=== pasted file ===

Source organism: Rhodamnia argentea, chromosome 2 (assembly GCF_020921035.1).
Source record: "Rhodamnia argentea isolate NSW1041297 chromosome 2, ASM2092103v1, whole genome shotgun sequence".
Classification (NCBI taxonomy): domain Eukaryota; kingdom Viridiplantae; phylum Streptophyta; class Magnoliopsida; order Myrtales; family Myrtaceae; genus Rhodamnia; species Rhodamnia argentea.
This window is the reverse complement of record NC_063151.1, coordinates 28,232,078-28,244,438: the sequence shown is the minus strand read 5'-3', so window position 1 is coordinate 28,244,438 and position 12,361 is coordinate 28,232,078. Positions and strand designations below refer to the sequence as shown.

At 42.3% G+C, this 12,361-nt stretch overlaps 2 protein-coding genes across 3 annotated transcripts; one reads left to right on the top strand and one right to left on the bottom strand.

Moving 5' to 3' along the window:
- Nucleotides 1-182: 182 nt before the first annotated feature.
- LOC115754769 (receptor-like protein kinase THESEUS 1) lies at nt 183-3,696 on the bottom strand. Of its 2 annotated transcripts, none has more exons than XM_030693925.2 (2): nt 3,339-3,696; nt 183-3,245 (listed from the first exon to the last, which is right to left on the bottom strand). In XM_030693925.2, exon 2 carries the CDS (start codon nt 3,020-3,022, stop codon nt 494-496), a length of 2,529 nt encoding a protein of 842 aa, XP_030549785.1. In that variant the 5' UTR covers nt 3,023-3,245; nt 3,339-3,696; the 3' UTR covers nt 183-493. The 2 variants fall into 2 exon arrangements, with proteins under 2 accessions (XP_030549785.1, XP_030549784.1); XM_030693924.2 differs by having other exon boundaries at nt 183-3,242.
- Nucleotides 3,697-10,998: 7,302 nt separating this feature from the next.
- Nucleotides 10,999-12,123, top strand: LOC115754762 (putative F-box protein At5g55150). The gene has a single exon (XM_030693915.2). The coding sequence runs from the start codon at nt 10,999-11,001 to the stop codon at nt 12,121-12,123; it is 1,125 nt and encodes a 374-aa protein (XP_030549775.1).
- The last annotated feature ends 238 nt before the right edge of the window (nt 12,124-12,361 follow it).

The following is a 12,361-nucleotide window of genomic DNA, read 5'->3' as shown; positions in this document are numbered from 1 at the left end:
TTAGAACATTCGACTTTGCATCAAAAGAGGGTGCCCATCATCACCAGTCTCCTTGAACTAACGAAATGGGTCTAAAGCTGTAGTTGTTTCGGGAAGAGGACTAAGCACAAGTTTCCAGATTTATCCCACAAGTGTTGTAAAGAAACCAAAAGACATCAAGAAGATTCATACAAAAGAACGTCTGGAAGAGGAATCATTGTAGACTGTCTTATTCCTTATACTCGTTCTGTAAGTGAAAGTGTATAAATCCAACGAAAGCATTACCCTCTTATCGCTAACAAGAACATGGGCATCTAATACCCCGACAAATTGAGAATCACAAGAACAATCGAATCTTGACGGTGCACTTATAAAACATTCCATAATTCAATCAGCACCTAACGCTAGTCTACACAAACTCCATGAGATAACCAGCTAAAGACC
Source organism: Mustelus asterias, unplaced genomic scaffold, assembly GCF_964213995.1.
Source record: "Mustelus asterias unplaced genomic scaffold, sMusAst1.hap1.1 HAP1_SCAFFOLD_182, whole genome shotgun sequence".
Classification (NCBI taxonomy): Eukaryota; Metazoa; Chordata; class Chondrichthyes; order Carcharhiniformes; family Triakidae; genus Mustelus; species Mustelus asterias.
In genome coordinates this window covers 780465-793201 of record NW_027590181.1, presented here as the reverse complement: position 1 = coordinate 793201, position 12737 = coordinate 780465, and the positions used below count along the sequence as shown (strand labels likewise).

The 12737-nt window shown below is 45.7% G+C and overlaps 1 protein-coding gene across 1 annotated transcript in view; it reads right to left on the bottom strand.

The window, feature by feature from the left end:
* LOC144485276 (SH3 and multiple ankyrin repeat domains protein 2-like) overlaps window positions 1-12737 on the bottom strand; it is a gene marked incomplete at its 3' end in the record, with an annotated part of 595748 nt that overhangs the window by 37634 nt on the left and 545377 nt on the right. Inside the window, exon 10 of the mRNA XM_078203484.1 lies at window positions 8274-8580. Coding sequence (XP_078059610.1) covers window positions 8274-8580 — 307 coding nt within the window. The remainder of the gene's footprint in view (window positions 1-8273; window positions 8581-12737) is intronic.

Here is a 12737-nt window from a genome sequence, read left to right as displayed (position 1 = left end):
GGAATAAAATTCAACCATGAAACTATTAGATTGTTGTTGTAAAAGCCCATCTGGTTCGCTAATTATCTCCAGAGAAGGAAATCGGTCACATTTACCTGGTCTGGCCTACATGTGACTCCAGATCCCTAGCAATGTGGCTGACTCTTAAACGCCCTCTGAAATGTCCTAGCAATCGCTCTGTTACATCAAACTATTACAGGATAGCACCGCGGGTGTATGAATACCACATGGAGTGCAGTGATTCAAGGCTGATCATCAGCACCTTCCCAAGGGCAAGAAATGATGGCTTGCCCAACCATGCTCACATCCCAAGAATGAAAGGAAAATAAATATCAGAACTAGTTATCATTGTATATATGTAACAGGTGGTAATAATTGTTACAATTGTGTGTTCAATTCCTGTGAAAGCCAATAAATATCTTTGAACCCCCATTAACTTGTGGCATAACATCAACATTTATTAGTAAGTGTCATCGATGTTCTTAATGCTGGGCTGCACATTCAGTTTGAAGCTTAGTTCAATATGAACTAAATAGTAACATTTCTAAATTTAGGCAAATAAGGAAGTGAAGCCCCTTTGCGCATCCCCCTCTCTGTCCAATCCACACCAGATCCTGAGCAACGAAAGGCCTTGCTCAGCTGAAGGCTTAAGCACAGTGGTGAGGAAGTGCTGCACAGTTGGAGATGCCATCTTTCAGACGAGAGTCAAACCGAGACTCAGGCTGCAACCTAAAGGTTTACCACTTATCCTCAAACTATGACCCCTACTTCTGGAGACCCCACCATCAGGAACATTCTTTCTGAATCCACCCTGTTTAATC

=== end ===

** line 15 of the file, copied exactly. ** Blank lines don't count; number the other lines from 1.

Source record: "Mustelus asterias unplaced genomic scaffold, sMusAst1.hap1.1 HAP1_SCAFFOLD_182, whole genome shotgun sequence".